In this section we have taken the latest in management thinking and condensed it into concise, easy-to-read articles, designed to help you turn theory into practice.
From our database of over 85,000 articles we handpick the most pertinent issues for today’s manager in order to provide an action-based insight into the world of business.
As organizations operate in an increasingly borderless world where work is performed across various cultures, geographies and time zones, modern strategies and approaches for effective, global leadership are a necessity. Yet, IBM's Global Chief Human Officer study (to which more than 700 HR executives and workforce strategists around the world contributed) reveals that organizations continue to struggle to resolve a number of critical leadership challenges.
The traditional view of sporting leaders is of controlling, authoritarian types who rule by fear. Sportsmen and women in any field will not, however, respond indefinitely to the stick. Once they realize that their boss has nothing more to offer and that they will be castigated whether they perform well or not, they will lose any incentive to raise their game
Leadership competency models, although apparently a good idea, hinder rather than help individuals in the development of their leadership capabilities. Given the sound history of modelling in so many other spheres and disciplines, it would seem that extending this kind of benchmarking to leadership ought to be beneficial. Yet this thinking is fundamentally flawed. Leadership competency models inhibit leadership development.
Kenneth Mikkelsen is Managing Director of the Denmark-based knowledge-brokering consultancy Controverse. He has written about Executive Development for more than a decade. He writes here that companies no longer internationalize - they globalize. This new reality leads to new dilemmas and challenges for companies when they develop leaders to operate on the global scene.
A study finds much to question about the way directors attain special influence in the corporate world by gaining seats on multiple boards. According to a survey of 760 directors, that success has a lot more to do with boardroom conformity, flattery, and favours than with activities on behalf of shareholders, such as providing advice to company executives or actively monitoring or controlling their decision-making.
Mette Vestergaard is the CEO of Denmark-based Mannaz A/S (formerly The Danish Leadership Institute). Mannaz is a European leader in developing innovative executive development solutions and training. She writes here about every top executive carrying a personal responsibility to renew and upgrade themselves in order to meet change in the market. And how self-awareness is one of the most crucial competencies you can develop as a top executive if you wish to be at the head of a healthy organization.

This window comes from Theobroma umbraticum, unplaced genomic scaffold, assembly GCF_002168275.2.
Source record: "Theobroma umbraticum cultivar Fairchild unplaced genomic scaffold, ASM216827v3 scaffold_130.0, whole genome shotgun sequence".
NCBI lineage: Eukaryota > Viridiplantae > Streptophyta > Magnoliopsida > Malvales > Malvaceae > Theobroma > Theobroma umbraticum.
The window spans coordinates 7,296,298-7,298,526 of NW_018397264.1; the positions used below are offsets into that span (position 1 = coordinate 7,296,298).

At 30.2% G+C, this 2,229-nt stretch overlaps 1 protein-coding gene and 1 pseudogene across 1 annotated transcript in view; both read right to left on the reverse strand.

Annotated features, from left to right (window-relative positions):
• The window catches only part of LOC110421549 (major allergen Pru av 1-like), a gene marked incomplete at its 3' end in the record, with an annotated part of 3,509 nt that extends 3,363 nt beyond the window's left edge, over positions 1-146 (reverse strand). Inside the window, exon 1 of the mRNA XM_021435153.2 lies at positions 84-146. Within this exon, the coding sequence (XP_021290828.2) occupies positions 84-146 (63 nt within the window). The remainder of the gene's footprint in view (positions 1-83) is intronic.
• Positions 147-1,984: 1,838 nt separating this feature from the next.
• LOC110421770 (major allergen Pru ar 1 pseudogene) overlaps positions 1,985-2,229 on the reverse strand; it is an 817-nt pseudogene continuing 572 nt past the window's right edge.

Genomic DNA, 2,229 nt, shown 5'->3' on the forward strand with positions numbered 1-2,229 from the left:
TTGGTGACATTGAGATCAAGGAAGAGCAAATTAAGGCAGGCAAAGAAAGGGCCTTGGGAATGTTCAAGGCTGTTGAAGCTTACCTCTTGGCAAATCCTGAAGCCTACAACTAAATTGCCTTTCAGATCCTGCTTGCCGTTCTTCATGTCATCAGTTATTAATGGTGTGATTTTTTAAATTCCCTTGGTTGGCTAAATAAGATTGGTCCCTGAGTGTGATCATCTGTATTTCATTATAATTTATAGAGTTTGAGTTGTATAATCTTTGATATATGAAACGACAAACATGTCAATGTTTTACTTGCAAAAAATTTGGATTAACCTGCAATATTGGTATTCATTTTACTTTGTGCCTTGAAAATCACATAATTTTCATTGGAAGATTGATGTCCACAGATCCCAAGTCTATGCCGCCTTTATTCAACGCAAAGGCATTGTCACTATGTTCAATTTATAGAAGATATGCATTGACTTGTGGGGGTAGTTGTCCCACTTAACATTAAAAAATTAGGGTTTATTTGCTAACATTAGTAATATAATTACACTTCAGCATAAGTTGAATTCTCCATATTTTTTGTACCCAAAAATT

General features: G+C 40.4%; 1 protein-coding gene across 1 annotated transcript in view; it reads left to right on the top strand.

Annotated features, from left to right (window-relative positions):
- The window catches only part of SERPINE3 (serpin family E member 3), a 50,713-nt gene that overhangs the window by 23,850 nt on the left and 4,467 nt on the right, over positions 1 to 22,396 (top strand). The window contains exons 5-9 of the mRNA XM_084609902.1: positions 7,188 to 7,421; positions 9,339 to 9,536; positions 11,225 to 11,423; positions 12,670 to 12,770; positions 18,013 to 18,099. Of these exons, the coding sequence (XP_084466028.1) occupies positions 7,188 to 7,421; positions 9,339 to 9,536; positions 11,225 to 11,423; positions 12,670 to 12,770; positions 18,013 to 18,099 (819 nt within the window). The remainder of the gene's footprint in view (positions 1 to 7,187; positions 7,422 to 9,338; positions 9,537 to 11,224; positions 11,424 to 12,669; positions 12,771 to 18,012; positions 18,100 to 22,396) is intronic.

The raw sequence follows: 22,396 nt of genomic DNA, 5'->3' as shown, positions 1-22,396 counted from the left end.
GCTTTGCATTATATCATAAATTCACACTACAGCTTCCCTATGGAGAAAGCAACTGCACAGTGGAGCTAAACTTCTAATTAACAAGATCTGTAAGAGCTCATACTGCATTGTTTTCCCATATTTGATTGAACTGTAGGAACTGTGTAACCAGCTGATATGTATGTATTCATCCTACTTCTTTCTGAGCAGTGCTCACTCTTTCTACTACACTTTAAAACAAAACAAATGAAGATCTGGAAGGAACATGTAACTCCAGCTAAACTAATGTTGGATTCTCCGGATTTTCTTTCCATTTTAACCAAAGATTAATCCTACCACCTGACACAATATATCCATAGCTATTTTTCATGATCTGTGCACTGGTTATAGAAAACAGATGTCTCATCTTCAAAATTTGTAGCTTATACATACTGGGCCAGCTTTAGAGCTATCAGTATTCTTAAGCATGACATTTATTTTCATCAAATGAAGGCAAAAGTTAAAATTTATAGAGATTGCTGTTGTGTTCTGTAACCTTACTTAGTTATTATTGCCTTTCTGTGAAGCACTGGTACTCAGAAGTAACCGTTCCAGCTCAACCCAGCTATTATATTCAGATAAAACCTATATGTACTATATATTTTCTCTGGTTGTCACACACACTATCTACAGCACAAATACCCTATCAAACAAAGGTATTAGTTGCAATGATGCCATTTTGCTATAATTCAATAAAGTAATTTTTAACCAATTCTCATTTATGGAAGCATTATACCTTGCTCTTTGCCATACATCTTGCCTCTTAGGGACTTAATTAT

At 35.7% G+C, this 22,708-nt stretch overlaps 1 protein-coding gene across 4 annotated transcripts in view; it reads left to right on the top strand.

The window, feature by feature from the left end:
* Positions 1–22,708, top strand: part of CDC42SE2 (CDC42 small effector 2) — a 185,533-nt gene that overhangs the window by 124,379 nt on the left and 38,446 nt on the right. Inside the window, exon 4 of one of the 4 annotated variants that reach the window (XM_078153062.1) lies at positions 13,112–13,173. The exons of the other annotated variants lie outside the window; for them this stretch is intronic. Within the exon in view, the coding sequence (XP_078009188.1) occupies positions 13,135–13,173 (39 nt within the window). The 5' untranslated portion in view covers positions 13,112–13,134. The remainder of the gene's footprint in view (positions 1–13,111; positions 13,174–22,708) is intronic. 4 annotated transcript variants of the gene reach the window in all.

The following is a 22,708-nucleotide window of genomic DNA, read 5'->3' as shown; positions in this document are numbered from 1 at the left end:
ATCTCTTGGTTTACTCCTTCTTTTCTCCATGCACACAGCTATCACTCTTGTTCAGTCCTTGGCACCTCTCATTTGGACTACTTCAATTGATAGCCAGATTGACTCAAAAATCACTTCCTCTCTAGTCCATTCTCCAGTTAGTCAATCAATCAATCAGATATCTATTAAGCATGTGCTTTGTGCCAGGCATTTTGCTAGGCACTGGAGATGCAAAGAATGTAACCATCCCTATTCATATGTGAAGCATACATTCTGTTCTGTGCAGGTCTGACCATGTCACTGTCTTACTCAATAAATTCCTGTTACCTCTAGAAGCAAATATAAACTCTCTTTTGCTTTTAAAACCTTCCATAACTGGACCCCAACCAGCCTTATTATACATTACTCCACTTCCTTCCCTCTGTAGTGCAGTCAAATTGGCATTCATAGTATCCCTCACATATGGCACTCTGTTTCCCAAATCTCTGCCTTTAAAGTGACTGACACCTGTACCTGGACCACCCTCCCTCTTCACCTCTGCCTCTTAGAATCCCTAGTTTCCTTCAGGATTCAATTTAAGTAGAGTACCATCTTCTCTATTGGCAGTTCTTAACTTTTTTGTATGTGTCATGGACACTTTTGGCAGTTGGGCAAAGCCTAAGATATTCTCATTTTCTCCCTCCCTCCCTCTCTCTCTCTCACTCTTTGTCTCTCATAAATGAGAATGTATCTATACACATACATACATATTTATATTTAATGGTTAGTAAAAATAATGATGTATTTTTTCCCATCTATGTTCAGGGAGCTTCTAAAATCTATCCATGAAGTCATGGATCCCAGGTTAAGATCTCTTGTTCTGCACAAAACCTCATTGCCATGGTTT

Leaders may be just as much in the dark as those around them. Witnessing how his theory of the origin of species is being played out in today?s business world would probably have fascinated Charles Darwin if he was alive today.
What lessons do the CEOs of large established organizations need to learn to make continuous innovation a part of the firm's DNA? Instead of innovation and organizational learning being the responsibility of a few iconoclastic, courageous, and rare individuals or departments, it needs to become institutionalized as an organization-wide capability.
It can be the enemy of company performance and growth. Steve Barry is Director of Strategic Marketing at Forum Corporation, a Boston-based work-place learning company which helps senior business leaders execute their company strategies through people. His work involves translating major research studies into new leadership development programmes.
Christian Hagen is a principal with A.T. Kearney's IT Strategy Group and is based in Chicago. Advising clients in the financial services, high-tech, energy, and automotive industries, he specializes in helping companies leverage information technology to increase efficiencies, improve customer relationships and gain competitive advantage. He writes here about strategic responses to low-cost rivals.